Serrari Group

Kenya is facing a substantial increase in interest payments on its loans, driven by a weakening shilling. The National Treasury expects these payments to rise sharply, reaching Ksh 918.9 billion for the fiscal year ending June 2024. This marks a significant 33.7 percent increase from the previous year’s Ksh 687.3 billion.

The key factors contributing to this surge are the depreciation of the Kenyan shilling and elevated domestic interest rates. The shilling’s decline, with an exchange rate of 147.26 against the US dollar on Monday, reflects a 19.3 percent loss since the year began. Stellar Swakei, a senior research associate at Standard Investment Bank, noted that external debt had increased by approximately Ksh 649.6 billion by June 2023, coinciding with a 13.9 percent depreciation of the shilling since the year’s start. This inevitably leads to higher debt servicing costs.

The rise in interest payments is prominent in foreign loans, which have increased by Ksh 125.6 billion to Ksh 272.5 billion. At the same time, domestic interest payments have risen by Ksh 18.1 billion to Ksh 646.4 billion. The Kenyan government’s dependence on costly commercial loans for large-scale projects, such as infrastructure development, has been a contributing factor.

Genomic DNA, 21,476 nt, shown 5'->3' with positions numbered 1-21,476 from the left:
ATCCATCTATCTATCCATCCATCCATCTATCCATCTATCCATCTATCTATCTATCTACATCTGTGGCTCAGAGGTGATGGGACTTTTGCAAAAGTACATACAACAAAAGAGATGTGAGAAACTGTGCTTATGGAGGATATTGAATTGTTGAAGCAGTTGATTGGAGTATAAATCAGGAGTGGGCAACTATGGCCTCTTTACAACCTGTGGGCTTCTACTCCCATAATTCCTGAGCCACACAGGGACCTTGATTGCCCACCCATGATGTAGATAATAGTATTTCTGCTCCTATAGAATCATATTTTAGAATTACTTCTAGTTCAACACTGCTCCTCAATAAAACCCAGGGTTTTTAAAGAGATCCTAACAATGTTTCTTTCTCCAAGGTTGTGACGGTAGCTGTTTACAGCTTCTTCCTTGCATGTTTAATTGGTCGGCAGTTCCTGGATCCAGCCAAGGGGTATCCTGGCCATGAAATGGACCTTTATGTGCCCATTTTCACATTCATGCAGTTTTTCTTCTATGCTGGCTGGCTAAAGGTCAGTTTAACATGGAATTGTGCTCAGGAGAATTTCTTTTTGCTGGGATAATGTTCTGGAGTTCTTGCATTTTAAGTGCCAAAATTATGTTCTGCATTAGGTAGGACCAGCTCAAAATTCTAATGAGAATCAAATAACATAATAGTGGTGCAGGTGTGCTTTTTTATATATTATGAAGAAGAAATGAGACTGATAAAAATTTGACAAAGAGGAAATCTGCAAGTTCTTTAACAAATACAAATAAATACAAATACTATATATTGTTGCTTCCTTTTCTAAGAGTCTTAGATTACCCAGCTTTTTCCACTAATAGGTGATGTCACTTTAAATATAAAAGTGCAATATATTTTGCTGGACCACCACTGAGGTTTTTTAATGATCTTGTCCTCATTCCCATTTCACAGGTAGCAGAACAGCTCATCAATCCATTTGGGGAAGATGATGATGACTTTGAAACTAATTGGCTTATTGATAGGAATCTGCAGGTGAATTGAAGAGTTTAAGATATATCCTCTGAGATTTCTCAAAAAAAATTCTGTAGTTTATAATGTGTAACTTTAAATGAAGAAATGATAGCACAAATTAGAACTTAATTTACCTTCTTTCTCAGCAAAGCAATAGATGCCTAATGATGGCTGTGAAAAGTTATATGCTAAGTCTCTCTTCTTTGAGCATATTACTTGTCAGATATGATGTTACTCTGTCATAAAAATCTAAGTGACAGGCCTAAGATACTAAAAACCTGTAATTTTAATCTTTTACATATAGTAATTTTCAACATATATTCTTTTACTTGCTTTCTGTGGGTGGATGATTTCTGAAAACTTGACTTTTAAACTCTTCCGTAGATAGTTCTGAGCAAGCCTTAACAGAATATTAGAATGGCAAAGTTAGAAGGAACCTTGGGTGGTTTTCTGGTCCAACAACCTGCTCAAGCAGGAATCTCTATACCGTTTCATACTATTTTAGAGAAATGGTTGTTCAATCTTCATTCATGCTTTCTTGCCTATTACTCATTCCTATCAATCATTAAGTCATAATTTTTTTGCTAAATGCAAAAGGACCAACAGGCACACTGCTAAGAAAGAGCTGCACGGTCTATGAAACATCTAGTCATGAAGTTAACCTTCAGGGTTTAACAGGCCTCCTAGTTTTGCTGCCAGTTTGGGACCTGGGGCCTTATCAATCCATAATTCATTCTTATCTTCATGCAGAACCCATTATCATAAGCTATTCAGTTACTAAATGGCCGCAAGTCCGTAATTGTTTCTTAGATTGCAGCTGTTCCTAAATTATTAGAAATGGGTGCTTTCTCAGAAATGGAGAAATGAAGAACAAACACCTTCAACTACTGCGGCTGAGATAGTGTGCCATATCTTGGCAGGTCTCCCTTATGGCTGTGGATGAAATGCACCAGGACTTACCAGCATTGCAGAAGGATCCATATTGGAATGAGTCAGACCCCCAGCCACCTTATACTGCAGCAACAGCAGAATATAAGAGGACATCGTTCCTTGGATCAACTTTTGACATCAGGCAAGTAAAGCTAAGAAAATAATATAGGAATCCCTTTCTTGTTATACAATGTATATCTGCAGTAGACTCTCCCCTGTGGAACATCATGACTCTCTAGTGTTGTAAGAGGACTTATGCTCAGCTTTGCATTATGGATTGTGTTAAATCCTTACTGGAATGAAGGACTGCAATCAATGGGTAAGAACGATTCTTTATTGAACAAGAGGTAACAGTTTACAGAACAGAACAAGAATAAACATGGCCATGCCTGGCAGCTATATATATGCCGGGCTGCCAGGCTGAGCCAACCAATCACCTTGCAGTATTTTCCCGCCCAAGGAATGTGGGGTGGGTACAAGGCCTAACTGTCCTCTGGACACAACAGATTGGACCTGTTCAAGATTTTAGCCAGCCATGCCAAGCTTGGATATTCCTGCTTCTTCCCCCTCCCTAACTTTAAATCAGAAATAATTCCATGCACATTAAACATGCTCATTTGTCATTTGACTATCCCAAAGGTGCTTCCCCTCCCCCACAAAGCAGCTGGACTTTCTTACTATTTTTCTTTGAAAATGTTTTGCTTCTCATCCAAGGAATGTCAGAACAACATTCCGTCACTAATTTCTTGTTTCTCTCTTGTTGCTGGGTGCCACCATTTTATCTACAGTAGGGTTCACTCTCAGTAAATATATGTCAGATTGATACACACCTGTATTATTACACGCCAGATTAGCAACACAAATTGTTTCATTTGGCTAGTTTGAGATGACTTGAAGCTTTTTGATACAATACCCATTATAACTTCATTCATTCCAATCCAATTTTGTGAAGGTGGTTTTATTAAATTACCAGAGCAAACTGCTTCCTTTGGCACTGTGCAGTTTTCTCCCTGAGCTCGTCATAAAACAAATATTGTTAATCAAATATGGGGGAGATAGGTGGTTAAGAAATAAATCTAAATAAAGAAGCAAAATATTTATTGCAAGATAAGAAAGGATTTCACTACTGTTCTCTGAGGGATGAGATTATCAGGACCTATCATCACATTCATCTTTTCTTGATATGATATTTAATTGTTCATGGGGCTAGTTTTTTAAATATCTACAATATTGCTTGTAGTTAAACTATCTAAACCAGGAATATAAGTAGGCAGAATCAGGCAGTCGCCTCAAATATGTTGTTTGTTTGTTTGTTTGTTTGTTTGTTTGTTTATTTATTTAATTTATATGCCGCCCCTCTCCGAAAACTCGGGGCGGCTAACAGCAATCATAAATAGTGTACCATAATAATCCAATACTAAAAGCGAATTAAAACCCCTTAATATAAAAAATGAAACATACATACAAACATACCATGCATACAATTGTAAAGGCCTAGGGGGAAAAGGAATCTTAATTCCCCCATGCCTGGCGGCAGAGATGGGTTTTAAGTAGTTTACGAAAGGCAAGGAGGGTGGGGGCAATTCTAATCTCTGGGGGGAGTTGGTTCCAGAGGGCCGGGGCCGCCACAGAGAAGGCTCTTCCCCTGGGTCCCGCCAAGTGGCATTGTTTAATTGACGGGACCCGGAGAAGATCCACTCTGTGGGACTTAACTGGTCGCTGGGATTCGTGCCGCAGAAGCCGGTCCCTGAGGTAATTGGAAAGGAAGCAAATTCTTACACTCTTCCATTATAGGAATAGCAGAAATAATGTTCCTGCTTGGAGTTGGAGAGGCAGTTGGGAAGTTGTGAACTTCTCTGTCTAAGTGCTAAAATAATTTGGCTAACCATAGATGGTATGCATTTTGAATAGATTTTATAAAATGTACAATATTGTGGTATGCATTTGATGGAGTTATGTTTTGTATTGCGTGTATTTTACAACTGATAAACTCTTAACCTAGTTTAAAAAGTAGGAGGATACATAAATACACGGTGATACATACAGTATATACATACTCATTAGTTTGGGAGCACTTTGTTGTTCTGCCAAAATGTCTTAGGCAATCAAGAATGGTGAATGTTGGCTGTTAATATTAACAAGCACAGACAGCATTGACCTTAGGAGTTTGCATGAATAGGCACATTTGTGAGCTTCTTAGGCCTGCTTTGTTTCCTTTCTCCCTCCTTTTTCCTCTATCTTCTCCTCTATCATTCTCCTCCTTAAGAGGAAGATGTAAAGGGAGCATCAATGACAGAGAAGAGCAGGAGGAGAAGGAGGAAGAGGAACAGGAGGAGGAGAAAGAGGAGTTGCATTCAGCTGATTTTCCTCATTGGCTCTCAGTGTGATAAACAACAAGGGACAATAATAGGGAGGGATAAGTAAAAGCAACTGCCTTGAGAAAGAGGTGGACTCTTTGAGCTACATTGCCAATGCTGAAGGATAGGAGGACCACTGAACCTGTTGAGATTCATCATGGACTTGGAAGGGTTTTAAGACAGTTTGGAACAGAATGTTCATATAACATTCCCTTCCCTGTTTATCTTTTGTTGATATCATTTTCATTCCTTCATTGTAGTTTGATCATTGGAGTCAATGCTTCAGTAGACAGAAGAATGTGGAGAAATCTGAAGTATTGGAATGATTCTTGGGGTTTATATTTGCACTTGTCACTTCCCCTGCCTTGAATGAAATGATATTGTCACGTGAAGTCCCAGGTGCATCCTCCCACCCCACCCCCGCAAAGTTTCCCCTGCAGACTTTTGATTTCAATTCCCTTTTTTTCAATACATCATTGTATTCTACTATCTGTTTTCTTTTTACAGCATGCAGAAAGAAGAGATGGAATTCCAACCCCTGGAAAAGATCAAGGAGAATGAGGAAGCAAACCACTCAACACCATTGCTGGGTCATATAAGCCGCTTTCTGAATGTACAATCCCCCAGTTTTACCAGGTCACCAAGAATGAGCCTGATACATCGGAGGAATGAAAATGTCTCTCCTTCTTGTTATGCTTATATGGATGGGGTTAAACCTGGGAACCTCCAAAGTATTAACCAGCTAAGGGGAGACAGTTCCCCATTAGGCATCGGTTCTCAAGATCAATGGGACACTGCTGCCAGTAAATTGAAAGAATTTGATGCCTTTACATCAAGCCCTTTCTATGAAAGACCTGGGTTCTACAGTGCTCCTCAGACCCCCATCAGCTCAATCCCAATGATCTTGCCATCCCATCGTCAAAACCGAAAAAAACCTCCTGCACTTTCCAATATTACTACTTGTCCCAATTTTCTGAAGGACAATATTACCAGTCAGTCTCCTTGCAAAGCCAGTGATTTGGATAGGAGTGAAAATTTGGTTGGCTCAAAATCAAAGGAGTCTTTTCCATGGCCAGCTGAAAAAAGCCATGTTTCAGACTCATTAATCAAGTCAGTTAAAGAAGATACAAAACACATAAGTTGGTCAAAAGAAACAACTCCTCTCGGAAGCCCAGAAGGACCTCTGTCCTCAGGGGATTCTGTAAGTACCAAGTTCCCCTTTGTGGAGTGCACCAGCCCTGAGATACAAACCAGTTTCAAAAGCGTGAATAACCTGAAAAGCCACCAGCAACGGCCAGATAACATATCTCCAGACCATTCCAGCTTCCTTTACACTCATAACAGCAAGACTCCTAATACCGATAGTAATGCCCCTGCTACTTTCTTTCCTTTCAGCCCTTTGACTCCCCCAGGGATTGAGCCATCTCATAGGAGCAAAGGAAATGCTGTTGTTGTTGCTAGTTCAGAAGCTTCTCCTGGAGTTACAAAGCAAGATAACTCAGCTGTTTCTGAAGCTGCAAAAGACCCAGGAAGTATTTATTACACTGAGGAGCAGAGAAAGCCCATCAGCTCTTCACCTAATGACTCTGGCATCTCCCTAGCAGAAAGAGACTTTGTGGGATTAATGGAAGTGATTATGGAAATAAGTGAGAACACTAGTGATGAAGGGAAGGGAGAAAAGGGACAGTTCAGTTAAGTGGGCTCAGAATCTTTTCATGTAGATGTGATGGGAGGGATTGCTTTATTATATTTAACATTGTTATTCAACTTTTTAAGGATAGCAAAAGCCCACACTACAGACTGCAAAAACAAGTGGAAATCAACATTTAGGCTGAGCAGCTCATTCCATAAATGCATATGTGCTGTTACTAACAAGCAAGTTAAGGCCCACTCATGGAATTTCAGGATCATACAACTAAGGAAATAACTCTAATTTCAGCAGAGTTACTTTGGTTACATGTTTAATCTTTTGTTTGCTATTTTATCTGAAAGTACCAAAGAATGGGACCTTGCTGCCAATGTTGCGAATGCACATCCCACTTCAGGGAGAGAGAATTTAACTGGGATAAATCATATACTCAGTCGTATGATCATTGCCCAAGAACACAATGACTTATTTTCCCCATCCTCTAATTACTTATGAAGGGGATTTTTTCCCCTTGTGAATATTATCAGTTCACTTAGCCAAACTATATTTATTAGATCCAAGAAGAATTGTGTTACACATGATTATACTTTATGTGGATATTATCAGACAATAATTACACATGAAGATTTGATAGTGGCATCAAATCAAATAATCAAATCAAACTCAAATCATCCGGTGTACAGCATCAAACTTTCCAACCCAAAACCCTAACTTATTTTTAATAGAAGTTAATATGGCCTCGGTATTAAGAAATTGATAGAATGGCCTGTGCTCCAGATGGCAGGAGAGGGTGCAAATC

Foreign interest payments have surged by an astonishing 2,355 percent from Ksh 11.1 billion in the 2012/13 financial year to Ksh 272.5 billion. In comparison, interest payments have risen steadily over the past decade. President William Ruto’s administration now faces increasing pressure due to these interest payment obligations.

The depreciation of the shilling has raised concerns about the country’s vulnerability to currency fluctuations and exchange rate risks, as noted by Dr. Margaret Nyakang’o, the Controller of Budget. She emphasized that the continued depreciation of the Kenyan shilling would necessitate larger amounts for loan repayments, which could erode the government’s fiscal space, limiting the implementation of critical policies and programs.

To mitigate budget deficits, President Ruto’s administration has introduced various tax measures. However, the substantial increase in interest payments, classified as recurrent expenditure funded by taxes, adds to the challenges faced by the government.

Amidst tightening liquidity in the global financial market, Kenya is expected to make a $2 billion (Ksh 294.5 billion) bullet payment for a maturing Eurobond in June next year, adding to the country’s external obligations.

By: Montel Kamau
Serrari Financial Analyst
26th September, 2023

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